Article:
Red Air verses Blue Air is a phrase you will hear all the time during these exercises in particular the Instructor students will be apart of Blue Air either planning a mission either to provide a defensive Counter Air scenario or an offensive Counter Air scenario.
The 194th mission on Diamond Storm has been to mix up their scenarios playing a DCA role in one mission and in the next maybe an OCA role.
The Lt.Col explains what roles they been playing during the exercise and give a little bit of detail as to what scenarios they have been participating in.
“So we’ve done a mix of Both Red Air and Blue Air either working with the students or against them through the various scenarios. We provide the air to air component in this exercise so we are providing DCA or OCA role, we protect friendly aircraft in the skies from opposing forces and basically we are protecting our territory.”
Apart of this exercise it was noted that there was a mix of F-15C’s from the 144th Fighter Wing and aircraft from the “Bayou Militia” the Louisiana Air National Guard apart of the 159th Fighter Wing.
Asked about the Cajun fighters Lt.Col Ridlon explains, “Essentially the Air National Guard is a group of part time forces that work together while allowing us to gain currency and allowing others back home to continue their roles. We brought out 160 people out here to Australia with about 15 pilots making up that number with around 140 maintenance personnel and some security and communication specialists making that total number.”
He continues, “And both the 144th and 159th Fighter Wings are working together in the Indo- Pacific command region providing the Theatre Security Package and to show our presence in the region reassuring our allies for instance in this case training with our Aussie counterparts.”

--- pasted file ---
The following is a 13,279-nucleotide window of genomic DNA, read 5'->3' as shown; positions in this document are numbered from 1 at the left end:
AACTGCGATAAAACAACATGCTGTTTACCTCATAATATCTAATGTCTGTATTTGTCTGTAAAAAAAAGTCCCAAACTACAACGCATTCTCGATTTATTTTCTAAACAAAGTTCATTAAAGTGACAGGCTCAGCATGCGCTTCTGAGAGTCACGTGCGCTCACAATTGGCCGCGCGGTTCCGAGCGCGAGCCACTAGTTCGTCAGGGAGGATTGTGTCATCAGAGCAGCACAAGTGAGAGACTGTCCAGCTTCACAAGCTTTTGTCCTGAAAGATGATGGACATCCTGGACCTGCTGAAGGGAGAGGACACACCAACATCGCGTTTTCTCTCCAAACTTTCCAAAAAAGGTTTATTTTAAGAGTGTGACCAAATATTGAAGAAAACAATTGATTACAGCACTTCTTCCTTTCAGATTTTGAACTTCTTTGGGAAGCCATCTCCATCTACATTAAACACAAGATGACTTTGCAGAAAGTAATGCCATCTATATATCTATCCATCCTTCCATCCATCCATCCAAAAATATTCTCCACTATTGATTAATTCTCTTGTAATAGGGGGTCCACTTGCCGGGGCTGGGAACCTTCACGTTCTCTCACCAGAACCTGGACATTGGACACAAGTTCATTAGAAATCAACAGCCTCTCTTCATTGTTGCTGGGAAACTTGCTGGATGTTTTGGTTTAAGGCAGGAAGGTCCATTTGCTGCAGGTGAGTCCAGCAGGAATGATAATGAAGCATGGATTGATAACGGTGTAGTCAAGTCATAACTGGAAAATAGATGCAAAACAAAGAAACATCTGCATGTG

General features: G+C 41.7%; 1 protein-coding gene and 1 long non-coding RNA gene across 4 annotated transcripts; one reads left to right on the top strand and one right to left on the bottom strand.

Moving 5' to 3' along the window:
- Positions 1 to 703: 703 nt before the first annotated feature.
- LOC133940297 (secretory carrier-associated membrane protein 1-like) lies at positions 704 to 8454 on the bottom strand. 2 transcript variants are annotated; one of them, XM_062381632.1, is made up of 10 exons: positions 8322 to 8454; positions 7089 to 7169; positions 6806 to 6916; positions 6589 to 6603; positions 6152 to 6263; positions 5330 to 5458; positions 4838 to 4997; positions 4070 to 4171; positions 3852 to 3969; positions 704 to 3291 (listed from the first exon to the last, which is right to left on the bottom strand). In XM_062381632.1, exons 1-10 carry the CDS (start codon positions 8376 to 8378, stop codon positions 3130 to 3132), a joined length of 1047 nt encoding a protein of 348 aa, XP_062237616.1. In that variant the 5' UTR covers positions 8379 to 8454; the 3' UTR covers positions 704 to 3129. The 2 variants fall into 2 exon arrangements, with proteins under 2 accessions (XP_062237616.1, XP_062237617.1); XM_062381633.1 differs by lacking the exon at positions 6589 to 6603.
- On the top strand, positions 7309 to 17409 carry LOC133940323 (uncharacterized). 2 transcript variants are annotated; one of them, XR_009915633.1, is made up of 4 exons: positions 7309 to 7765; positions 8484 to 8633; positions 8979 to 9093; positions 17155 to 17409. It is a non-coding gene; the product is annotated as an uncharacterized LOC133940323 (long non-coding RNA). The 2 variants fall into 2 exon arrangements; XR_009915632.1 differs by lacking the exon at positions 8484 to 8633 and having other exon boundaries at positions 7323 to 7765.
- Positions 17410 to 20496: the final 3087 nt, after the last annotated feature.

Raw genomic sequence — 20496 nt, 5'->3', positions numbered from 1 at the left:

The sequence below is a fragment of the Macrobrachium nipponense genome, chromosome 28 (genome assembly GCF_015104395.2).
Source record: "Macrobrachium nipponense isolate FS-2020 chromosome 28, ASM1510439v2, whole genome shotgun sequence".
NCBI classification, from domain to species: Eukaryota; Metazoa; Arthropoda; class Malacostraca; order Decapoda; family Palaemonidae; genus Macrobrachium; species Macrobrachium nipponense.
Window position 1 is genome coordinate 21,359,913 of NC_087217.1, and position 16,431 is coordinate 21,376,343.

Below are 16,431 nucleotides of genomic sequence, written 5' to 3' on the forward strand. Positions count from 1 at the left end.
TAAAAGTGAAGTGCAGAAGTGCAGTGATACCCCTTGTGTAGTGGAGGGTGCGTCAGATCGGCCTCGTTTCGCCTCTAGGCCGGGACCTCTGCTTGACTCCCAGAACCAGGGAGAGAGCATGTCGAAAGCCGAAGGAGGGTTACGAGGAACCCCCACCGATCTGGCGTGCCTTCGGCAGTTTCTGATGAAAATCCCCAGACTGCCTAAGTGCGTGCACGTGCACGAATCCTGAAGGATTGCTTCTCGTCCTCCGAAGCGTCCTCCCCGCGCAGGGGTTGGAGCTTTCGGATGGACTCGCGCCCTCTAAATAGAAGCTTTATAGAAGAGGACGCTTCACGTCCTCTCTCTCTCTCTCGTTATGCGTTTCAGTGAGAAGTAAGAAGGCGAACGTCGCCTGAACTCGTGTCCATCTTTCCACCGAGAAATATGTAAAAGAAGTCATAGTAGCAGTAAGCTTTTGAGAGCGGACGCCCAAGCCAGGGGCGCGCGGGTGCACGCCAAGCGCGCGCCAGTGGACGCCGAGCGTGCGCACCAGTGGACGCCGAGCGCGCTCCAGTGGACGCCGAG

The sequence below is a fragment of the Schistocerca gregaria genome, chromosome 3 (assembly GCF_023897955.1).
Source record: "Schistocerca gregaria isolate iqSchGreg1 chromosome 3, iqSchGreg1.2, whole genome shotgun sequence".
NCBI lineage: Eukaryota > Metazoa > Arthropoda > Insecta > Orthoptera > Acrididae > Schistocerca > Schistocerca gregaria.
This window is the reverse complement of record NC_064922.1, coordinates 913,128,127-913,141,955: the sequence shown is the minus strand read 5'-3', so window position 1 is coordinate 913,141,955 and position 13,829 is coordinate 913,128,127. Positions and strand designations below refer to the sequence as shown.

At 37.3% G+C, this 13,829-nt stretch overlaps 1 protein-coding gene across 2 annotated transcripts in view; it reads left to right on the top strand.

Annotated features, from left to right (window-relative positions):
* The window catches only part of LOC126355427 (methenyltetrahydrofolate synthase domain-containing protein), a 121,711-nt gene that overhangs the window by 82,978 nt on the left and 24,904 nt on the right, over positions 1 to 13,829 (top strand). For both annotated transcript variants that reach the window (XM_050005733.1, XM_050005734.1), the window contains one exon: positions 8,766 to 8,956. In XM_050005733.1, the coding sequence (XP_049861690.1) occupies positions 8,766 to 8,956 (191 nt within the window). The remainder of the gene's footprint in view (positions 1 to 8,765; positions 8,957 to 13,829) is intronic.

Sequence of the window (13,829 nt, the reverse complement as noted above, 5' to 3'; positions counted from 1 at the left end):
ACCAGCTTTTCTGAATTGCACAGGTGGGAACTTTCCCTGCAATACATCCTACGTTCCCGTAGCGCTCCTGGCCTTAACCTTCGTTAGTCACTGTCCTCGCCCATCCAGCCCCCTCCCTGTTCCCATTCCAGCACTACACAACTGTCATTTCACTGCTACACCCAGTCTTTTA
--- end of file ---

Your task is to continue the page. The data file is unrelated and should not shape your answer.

The F-15C Eagle is a true workhorse of the USAF air combat fleet, they have been around for a very long time. A few aircraft apart of the 194th’s visit to Darwin were noted to be Gulf War veterans.
Two F-15’s in particular were noted with aircraft kills from the 1990/91 conflict, the two aircraft came from both the 159th 144th Fighter Wings in particular aircraft 85-1012 which had three green stars underneath the cockpit. Deployed to the Middle East as part of Desert Storm the Eagle was then apart of the 58th Tactical Fighter Squadron, the aircraft scored three air to air kills against Iraqi air force aircraft (1x MiG-23 2x Su-22). Capt Dave “Logger” Rose (callsign Chevron 17) downed the MiG-23 Flogger and Capt Tony “ET” Murphy (callsign Chevron 22) downed the two Su-22 Fitters, both MiG and Suhkoi’s fell to AIM-7 missiles.
The other aircraft noted was F-15C 84-0014 with a single Su-22 kill green star underneath the cockpit.
Lt.Col Ridlon explained the features of the F-15C to APD and why even after over 30 years of service the charlie variant still has some teeth in her.
“It’s a pure air to air fighter we have two Pratt and Whitney F100 engines with an awesome power to weight ratio; a pretty low wing loading for a fighter and its basically just fulfils the air to air mission, from protecting aircraft from enemy forces or protect friendly areas or either U.S. or allied airspace from enemy airforces.
The aircraft carries two external fuel tanks each one carrying 600 gallon fuel in each tank and we can jettison those tanks in air to air combat; moving onto our normal combat load out is six AIM-120 radar guided beyond visual range missiles and then two AIM-9X heat seeking missiles. And lastly we have an M61 20 millimetre canon which can carry 960 rounds.”
Lt.Col Ridlon finishes by saying that the F-15 is awesome to fly and still capable aircraft after all this time in service with the USAF.
The Air Warfare Instructors course is designed to test the those students hoping to become the RAAF’s next generation of combat instructors over a six month period and taking them to the limit.
In one of our future articles we’ll look at how the students are pushed to the limit when we interview exercise commander RAAF Group Captain Matthew McCormack.
The 144th Fighter Wings involvement in Diamond Storm has given these students a new way to approach and evolve their own knowledge in how to prepare a foolproof combat and tactical plan of attack on any mission they undertake in the future and how to win.